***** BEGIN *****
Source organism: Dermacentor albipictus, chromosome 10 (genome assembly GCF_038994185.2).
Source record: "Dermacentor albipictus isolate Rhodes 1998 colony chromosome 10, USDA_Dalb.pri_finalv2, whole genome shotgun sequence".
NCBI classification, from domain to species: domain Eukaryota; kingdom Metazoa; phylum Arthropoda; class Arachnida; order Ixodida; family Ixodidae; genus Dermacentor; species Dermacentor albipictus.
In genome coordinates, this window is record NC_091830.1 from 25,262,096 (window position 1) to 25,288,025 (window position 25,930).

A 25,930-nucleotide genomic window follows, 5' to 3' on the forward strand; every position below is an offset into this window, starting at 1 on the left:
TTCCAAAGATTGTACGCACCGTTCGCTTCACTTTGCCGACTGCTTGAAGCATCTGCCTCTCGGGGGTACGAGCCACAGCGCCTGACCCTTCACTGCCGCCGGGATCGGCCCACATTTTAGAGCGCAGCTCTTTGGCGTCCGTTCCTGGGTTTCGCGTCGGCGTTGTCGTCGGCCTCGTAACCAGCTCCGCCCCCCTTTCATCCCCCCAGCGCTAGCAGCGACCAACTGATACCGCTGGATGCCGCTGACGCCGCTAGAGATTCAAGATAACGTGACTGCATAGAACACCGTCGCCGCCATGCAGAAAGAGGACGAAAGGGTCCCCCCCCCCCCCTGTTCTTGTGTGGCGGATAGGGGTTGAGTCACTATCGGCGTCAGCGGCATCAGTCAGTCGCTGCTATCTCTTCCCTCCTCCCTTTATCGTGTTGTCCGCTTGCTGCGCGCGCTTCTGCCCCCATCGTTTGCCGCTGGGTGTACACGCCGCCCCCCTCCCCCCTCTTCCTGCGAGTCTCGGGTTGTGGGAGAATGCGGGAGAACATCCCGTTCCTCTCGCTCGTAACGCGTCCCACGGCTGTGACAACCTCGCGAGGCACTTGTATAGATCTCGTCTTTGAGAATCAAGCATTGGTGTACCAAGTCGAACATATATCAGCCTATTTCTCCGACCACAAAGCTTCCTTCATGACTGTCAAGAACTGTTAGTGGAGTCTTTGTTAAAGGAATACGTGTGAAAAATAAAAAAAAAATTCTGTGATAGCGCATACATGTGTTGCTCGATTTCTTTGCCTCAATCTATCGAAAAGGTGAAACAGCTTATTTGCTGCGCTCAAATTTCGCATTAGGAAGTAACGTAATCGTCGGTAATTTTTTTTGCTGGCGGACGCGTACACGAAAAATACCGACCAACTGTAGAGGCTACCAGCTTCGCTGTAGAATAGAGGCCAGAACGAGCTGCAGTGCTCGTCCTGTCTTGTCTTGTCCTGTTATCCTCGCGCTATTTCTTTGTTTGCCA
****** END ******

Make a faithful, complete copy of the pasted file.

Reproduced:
Source organism: Dermacentor albipictus, chromosome 10 (genome assembly GCF_038994185.2).
Source record: "Dermacentor albipictus isolate Rhodes 1998 colony chromosome 10, USDA_Dalb.pri_finalv2, whole genome shotgun sequence".
NCBI classification, from domain to species: domain Eukaryota; kingdom Metazoa; phylum Arthropoda; class Arachnida; order Ixodida; family Ixodidae; genus Dermacentor; species Dermacentor albipictus.
In genome coordinates, this window is record NC_091830.1 from 25,262,096 (window position 1) to 25,288,025 (window position 25,930).

A 25,930-nucleotide genomic window follows, 5' to 3' on the forward strand; every position below is an offset into this window, starting at 1 on the left:
TTCCAAAGATTGTACGCACCGTTCGCTTCACTTTGCCGACTGCTTGAAGCATCTGCCTCTCGGGGGTACGAGCCACAGCGCCTGACCCTTCACTGCCGCCGGGATCGGCCCACATTTTAGAGCGCAGCTCTTTGGCGTCCGTTCCTGGGTTTCGCGTCGGCGTTGTCGTCGGCCTCGTAACCAGCTCCGCCCCCCTTTCATCCCCCCAGCGCTAGCAGCGACCAACTGATACCGCTGGATGCCGCTGACGCCGCTAGAGATTCAAGATAACGTGACTGCATAGAACACCGTCGCCGCCATGCAGAAAGAGGACGAAAGGGTCCCCCCCCCCCCCTGTTCTTGTGTGGCGGATAGGGGTTGAGTCACTATCGGCGTCAGCGGCATCAGTCAGTCGCTGCTATCTCTTCCCTCCTCCCTTTATCGTGTTGTCCGCTTGCTGCGCGCGCTTCTGCCCCCATCGTTTGCCGCTGGGTGTACACGCCGCCCCCCTCCCCCCTCTTCCTGCGAGTCTCGGGTTGTGGGAGAATGCGGGAGAACATCCCGTTCCTCTCGCTCGTAACGCGTCCCACGGCTGTGACAACCTCGCGAGGCACTTGTATAGATCTCGTCTTTGAGAATCAAGCATTGGTGTACCAAGTCGAACATATATCAGCCTATTTCTCCGACCACAAAGCTTCCTTCATGACTGTCAAGAACTGTTAGTGGAGTCTTTGTTAAAGGAATACGTGTGAAAAATAAAAAAAAAATTCTGTGATAGCGCATACATGTGTTGCTCGATTTCTTTGCCTCAATCTATCGAAAAGGTGAAACAGCTTATTTGCTGCGCTCAAATTTCGCATTAGGAAGTAACGTAATCGTCGGTAATTTTTTTTGCTGGCGGACGCGTACACGAAAAATACCGACCAACTGTAGAGGCTACCAGCTTCGCTGTAGAATAGAGGCCAGAACGAGCTGCAGTGCTCGTCCTGTCTTGTCTTGTCCTGTTATCCTCGCGCTATTTCTTTGTTTGCCA